In Perth, buildings are increasingly being designed as “green” in an effort to increase sustainability and reduce our greenhouse gas emissions. The trend towards green buildings is no surprise considering recent research has suggested that our built environment is the world's single largest contributor to greenhouse gas emissions, consumes around a third of our water, and generates 40% of our waste.
What is a green building?
A green building has design, construction and operational practices that significantly reduce or eliminate its negative impact on the environment and its occupants. Green building is the practice of creating structures and using processes that are environmentally responsible and resource-efficient throughout a building’s life-cycle from design to construction, operation, maintenance, renovation and deconstruction.
Any building can be a green building, whether it is a home, an office, a school, a hospital, a community centre, provided it has the following features:
- Efficiently uses energy, water and other resources;
- Uses renewable energy sources, such as solar energy;
- Has measures in place to reduce pollution and waste and enables re-use and recycling;
- Has good indoor environmental air quality;
- Has been constructed using materials that are non-toxic, ethical and sustainable and in a manner that takes into account the environment and the quality of life of occupants; and
- Has been designed in a manner that enables occupants to adapt to a changing environment.
Green buildings go beyond minimising energy consumption, using durable materials and reducing demolition waste. Green buildings promote health and wellbeing by bringing fresh air inside, incorporating natural light and creating the right indoor temperature through passive design or building management and monitoring systems.
Green buildings also aim to connect communities and people by creating diverse environments that enhance communities through engaging local communities in their planning. Green buildings preserve nature, and ensure diverse wildlife and land quality are protected or enhanced, by, for example, remediating and building on polluted land or creating new green spaces. When designing green buildings, developers also consider transport options and the distance to amenities in an effort to reduce the impact of personal transport on the environment, and encourage environmentally friendly options such as walking or cycling.
Benefits of green buildings
The features of green buildings, while effective in addressing climate change, also provide social and economic benefits. Green building are said to also create sustainable and thriving communities and drive economic growth.
Buildings that have a "green' certificate produce 62% fewer greenhouse gas emissions, use 66% less electricity and consume 51% less water than the average Australian building and recycle 96% of their construction and demolition waste.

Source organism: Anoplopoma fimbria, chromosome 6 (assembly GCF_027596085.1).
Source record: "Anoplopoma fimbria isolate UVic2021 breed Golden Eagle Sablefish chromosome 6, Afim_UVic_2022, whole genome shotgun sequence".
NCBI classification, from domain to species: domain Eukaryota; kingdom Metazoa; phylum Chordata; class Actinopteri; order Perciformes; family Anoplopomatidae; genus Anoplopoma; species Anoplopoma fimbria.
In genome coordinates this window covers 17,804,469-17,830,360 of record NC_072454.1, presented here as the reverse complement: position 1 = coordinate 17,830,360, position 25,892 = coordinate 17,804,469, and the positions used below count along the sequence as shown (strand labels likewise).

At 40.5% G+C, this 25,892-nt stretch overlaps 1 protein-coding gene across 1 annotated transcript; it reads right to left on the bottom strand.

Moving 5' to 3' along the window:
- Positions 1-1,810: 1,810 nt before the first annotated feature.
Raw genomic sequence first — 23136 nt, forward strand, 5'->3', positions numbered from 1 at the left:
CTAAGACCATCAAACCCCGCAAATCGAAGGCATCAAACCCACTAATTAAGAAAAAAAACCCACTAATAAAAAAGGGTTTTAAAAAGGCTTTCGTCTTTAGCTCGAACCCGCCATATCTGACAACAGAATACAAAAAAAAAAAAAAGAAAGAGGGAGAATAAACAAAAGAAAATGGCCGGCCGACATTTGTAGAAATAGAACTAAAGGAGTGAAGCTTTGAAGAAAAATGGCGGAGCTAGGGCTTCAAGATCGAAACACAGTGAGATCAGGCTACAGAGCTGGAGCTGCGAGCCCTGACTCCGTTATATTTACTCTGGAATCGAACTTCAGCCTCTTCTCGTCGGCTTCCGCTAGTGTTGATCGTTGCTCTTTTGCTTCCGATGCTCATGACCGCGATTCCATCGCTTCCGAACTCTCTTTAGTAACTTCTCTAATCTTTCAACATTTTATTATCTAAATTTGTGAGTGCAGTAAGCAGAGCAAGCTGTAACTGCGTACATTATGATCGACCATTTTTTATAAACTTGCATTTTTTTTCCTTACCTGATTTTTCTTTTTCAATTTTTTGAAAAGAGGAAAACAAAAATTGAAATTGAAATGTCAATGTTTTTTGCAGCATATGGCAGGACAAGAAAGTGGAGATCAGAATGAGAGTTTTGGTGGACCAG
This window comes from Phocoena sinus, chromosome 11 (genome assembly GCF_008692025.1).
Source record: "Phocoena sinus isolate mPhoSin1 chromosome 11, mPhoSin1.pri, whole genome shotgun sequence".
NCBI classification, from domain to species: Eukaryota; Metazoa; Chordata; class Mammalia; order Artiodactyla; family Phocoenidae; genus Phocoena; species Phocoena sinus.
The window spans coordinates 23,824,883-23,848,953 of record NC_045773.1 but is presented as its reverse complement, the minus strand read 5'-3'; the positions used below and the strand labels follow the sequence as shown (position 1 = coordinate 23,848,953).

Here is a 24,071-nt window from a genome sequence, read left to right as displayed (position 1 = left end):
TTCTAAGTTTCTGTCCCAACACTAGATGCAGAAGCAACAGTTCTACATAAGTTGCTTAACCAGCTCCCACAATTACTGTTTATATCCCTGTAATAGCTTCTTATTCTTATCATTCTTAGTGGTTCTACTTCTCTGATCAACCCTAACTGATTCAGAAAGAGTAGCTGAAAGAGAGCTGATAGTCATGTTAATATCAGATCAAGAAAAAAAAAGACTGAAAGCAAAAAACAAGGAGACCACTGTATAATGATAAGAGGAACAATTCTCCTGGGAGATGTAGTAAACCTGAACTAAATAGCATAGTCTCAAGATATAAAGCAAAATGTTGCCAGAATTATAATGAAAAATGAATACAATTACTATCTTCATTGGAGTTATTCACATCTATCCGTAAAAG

Further, green buildings offer a number of economic or financial benefits, such as cost savings on utility bills for tenants or households (through energy and water efficiency), lower construction costs and higher property value for building developers, increased occupancy rates and job creation.
Green buildings also provide a range of positive social benefits. Workers in green, well-ventilated offices recorded a 101% increase in cognitive scores, brain function and employees in offices with windows slept an average of 46 minutes more per night.
Launched by the Green Building Council of Australia in 2003, Green Star is Australia’s national rating system for buildings and communities. Green Star offers a framework of best practice benchmarks for sustainability by assigning a “Green Star” rating ranging from 1 to 6.
The Green Building Council assesses projects and awards a "Green Star" rating based on management, indoor environment quality, energy, transport, water, materials, land use and ecology, emissions and innovation.
There are five steps to achieving Green Start certification:
- Registration: projects can be registered online.
- Documentation: As projects are designed, built or operated, teams compile a range of documentation to demonstrate that their building, fitout or community meets Green Star’s sustainability benchmarks.
- Submissions: The documentation is then submitted to the Green Building Council for Green Star assessment.
- Assessment: Green Star submissions are reviewed by an independent panel of sustainable development experts and an overall score is assigned.
- Certification: A Green Star certified rating is awarded as a third-party verification of a project’s sustainability.
Overall, green buildings have signicant benefits - for the environment and the people who work in them.
How green is your building?
Anna Prentice, HFW
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